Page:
- Good news: the Juvenile Justice Information Exchange launched recently, providing everyone with yet another source of news and research updates. Run by the Center for Sustainable Journalism at Kennesaw State university in Georgia, its mission is to fill the gap caused by the dramatic downsizing of journalism outlets. (Hat tip to @questionswork.)
Positive Youth Development
- Teens need structure, a new study suggests, because letting groups of teens roam around unsupervised often leads to violence – even in neighborhoods where parents trust their neighbors and all the teens are “A” students. Adult supervision, in other words, is a good rule of thumb for all teens. (Hat tip to somebody -- just can't remember who.)
- Related post: Supervision isn't the only youth crime deterrent. Getting feedback from their community helps teens realize that violence is wrong.
- The Department of Labor has awarded two $10 million grants to YouthBuild and The Corps Network to "prepare young adult offenders and young people without a high school diploma for employment and postsecondary education as well as to engage them in community leadership." YouthBuild will work in eight communities and The Corps Network in six; will one of them be yours? (H/t to Cora Crary.)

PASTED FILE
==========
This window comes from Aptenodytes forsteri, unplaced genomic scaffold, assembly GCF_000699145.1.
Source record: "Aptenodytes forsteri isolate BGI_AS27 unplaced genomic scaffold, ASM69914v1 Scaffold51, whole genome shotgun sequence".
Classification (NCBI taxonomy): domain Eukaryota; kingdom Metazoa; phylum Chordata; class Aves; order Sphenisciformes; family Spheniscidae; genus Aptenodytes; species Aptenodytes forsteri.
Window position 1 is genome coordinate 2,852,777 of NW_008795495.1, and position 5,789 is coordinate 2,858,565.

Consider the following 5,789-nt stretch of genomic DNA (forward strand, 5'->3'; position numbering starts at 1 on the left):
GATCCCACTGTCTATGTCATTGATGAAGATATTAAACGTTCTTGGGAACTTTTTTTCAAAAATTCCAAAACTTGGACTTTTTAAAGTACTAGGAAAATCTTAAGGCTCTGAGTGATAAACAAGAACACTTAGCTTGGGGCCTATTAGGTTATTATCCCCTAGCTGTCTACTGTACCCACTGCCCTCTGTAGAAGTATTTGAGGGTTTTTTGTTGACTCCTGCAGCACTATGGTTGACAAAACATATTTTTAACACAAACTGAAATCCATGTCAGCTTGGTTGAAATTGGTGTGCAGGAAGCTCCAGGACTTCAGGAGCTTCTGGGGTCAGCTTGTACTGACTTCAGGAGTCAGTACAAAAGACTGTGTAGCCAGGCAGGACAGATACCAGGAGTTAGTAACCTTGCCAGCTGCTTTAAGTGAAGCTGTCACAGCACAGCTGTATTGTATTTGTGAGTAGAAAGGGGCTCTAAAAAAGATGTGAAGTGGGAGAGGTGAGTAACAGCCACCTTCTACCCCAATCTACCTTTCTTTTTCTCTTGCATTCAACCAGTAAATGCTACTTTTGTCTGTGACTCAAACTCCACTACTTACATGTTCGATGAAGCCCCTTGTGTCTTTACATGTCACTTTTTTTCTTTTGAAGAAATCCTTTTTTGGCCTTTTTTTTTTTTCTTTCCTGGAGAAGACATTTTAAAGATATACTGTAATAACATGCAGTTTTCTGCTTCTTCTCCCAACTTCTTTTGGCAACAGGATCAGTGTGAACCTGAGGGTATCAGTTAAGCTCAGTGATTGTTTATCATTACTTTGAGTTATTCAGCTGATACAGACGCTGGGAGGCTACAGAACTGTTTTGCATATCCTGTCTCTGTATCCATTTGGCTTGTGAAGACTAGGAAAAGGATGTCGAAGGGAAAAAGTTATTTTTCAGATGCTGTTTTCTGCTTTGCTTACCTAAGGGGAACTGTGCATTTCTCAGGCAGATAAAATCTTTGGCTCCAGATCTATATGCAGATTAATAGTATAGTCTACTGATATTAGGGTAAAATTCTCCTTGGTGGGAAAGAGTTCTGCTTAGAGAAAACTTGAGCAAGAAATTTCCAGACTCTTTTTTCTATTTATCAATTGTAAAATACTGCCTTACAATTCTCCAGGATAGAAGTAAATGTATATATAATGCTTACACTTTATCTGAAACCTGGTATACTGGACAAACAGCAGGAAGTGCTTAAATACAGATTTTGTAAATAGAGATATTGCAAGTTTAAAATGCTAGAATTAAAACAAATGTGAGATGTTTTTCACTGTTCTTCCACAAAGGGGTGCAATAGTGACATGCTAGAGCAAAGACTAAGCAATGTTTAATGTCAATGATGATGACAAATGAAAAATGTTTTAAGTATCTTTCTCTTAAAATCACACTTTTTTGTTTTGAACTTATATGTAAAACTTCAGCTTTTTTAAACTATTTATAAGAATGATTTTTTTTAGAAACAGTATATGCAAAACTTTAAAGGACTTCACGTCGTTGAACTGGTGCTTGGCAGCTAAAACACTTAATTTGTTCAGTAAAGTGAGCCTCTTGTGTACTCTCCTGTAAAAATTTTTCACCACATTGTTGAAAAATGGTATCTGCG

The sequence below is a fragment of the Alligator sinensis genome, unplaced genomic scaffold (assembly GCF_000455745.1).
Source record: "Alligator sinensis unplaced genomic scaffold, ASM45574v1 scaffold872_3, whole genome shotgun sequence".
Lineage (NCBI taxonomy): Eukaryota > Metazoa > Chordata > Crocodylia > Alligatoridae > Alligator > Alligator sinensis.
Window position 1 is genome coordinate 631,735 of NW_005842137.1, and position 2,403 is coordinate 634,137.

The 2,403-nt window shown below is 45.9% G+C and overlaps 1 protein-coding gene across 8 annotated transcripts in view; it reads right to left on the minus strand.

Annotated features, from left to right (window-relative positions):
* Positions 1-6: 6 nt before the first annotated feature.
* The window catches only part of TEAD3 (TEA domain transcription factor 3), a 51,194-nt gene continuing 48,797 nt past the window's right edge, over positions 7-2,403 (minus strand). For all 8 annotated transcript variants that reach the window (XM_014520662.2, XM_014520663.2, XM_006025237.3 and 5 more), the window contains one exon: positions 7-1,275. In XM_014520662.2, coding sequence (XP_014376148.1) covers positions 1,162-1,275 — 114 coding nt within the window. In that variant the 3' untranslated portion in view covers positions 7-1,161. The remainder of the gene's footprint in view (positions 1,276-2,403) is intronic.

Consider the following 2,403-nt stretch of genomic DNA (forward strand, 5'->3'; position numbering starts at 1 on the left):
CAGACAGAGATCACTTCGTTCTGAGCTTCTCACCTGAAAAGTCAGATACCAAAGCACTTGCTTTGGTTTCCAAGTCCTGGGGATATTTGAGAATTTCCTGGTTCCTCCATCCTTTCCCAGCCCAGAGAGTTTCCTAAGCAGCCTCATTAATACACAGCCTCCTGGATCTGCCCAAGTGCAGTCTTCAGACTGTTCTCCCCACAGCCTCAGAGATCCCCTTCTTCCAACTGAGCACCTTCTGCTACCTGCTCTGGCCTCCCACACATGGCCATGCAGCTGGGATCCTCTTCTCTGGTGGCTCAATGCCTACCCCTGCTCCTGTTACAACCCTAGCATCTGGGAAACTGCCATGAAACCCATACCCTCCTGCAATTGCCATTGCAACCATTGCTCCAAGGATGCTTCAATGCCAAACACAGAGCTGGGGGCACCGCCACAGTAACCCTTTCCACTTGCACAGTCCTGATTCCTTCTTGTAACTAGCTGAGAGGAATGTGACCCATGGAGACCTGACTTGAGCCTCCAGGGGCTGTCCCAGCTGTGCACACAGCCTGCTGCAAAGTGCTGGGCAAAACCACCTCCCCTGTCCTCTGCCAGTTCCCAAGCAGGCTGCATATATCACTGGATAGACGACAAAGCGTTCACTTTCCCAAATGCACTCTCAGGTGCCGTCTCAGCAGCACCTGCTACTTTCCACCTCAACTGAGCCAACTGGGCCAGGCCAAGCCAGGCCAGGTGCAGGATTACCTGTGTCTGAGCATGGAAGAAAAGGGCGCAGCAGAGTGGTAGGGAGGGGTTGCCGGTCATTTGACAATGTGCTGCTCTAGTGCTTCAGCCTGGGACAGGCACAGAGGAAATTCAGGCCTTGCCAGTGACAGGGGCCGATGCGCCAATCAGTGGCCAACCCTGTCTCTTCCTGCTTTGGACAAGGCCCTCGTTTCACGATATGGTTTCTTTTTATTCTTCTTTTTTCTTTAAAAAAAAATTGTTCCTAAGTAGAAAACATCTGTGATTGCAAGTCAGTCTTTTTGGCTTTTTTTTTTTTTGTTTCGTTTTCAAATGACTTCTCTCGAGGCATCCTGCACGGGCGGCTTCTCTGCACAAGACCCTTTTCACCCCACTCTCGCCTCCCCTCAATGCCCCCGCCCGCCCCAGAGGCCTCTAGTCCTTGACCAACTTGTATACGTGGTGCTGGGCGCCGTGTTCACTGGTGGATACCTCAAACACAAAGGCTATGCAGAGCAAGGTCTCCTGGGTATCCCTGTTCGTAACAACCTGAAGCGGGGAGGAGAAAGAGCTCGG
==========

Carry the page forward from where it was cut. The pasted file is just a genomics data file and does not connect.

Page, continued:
- Yet another report underscores the importance of preventing and healing trauma for young people – in this case, young men of color. The report, titled, “Healthy Communities Matter: The Importance of Place to the Health of Boys of Color,” was funded by the California Endowment and incorporates research from four different institutions. It discusses “disparities (socioeconomic, health, mental health, safety, readiness to learn) for boys and young men of color relative to white boys and young men; how place creates and exacerbates health disparities; and the importance of healing and preventing trauma as the underlying focus of solutions.” (H/t to Paul Savery.)
- Related post: Juvenile courts don't always remember the impact trauma can have on a teen's life. See this post for 10 things every court should keep in mind about trauma and teens.